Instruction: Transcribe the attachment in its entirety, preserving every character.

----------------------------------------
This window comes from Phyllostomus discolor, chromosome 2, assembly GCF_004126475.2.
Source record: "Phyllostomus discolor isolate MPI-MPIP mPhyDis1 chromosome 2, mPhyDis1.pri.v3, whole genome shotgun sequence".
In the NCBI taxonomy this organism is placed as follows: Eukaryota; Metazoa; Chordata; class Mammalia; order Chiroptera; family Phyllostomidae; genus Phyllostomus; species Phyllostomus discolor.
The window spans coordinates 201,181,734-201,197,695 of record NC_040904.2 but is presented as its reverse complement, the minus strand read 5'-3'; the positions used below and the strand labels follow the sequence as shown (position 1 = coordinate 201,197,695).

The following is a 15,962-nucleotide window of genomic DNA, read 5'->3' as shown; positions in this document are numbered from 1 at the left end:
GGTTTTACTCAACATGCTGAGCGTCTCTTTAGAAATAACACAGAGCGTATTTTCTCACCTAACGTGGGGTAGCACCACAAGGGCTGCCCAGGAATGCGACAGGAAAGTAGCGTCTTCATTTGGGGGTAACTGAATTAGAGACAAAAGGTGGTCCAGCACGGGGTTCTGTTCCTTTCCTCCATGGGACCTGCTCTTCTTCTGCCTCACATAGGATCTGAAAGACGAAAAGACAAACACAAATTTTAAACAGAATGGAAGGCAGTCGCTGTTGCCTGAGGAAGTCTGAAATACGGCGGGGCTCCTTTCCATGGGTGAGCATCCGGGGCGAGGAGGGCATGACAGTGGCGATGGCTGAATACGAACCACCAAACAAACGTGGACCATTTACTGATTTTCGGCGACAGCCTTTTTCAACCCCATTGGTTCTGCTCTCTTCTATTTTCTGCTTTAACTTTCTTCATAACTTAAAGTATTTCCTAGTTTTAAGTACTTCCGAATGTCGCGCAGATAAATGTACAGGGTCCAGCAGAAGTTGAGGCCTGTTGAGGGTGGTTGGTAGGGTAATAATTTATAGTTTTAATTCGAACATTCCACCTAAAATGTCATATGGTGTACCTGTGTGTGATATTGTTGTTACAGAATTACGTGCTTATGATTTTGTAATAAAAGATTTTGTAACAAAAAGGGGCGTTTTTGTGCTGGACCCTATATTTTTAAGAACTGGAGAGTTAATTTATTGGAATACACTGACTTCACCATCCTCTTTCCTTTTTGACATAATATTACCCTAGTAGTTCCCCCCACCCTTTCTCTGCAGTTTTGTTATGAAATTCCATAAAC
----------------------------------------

This window comes from Phyllostomus discolor, chromosome 2, assembly GCF_004126475.2.
Source record: "Phyllostomus discolor isolate MPI-MPIP mPhyDis1 chromosome 2, mPhyDis1.pri.v3, whole genome shotgun sequence".
In the NCBI taxonomy this organism is placed as follows: Eukaryota; Metazoa; Chordata; class Mammalia; order Chiroptera; family Phyllostomidae; genus Phyllostomus; species Phyllostomus discolor.
The window spans coordinates 201,181,734-201,197,695 of record NC_040904.2 but is presented as its reverse complement, the minus strand read 5'-3'; the positions used below and the strand labels follow the sequence as shown (position 1 = coordinate 201,197,695).

The following is a 15,962-nucleotide window of genomic DNA, read 5'->3' as shown; positions in this document are numbered from 1 at the left end:
GGTTTTACTCAACATGCTGAGCGTCTCTTTAGAAATAACACAGAGCGTATTTTCTCACCTAACGTGGGGTAGCACCACAAGGGCTGCCCAGGAATGCGACAGGAAAGTAGCGTCTTCATTTGGGGGTAACTGAATTAGAGACAAAAGGTGGTCCAGCACGGGGTTCTGTTCCTTTCCTCCATGGGACCTGCTCTTCTTCTGCCTCACATAGGATCTGAAAGACGAAAAGACAAACACAAATTTTAAACAGAATGGAAGGCAGTCGCTGTTGCCTGAGGAAGTCTGAAATACGGCGGGGCTCCTTTCCATGGGTGAGCATCCGGGGCGAGGAGGGCATGACAGTGGCGATGGCTGAATACGAACCACCAAACAAACGTGGACCATTTACTGATTTTCGGCGACAGCCTTTTTCAACCCCATTGGTTCTGCTCTCTTCTATTTTCTGCTTTAACTTTCTTCATAACTTAAAGTATTTCCTAGTTTTAAGTACTTCCGAATGTCGCGCAGATAAATGTACAGGGTCCAGCAGAAGTTGAGGCCTGTTGAGGGTGGTTGGTAGGGTAATAATTTATAGTTTTAATTCGAACATTCCACCTAAAATGTCATATGGTGTACCTGTGTGTGATATTGTTGTTACAGAATTACGTGCTTATGATTTTGTAATAAAAGATTTTGTAACAAAAAGGGGCGTTTTTGTGCTGGACCCTATATTTTTAAGAACTGGAGAGTTAATTTATTGGAATACACTGACTTCACCATCCTCTTTCCTTTTTGACATAATATTACCCTAGTAGTTCCCCCCACCCTTTCTCTGCAGTTTTGTTATGAAATTCCATAAAC